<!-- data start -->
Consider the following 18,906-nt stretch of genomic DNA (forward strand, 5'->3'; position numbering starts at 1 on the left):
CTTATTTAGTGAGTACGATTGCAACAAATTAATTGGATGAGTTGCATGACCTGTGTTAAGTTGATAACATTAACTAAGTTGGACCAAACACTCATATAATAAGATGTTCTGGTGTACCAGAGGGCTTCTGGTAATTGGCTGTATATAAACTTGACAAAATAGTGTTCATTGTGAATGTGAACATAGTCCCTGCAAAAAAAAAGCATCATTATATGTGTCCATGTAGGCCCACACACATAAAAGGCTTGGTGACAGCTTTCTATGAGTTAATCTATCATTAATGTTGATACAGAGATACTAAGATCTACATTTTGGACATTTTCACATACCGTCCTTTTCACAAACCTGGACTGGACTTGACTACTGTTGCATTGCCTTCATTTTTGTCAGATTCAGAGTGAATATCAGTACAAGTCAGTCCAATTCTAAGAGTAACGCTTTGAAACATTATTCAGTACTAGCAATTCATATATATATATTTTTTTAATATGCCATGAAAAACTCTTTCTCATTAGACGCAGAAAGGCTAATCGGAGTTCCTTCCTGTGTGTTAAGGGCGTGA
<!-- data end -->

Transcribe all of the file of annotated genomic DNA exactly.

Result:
Consider the following 18,906-nt stretch of genomic DNA (forward strand, 5'->3'; position numbering starts at 1 on the left):
CTTATTTAGTGAGTACGATTGCAACAAATTAATTGGATGAGTTGCATGACCTGTGTTAAGTTGATAACATTAACTAAGTTGGACCAAACACTCATATAATAAGATGTTCTGGTGTACCAGAGGGCTTCTGGTAATTGGCTGTATATAAACTTGACAAAATAGTGTTCATTGTGAATGTGAACATAGTCCCTGCAAAAAAAAAGCATCATTATATGTGTCCATGTAGGCCCACACACATAAAAGGCTTGGTGACAGCTTTCTATGAGTTAATCTATCATTAATGTTGATACAGAGATACTAAGATCTACATTTTGGACATTTTCACATACCGTCCTTTTCACAAACCTGGACTGGACTTGACTACTGTTGCATTGCCTTCATTTTTGTCAGATTCAGAGTGAATATCAGTACAAGTCAGTCCAATTCTAAGAGTAACGCTTTGAAACATTATTCAGTACTAGCAATTCATATATATATATTTTTTTAATATGCCATGAAAAACTCTTTCTCATTAGACGCAGAAAGGCTAATCGGAGTTCCTTCCTGTGTGTTAAGGGCGTGA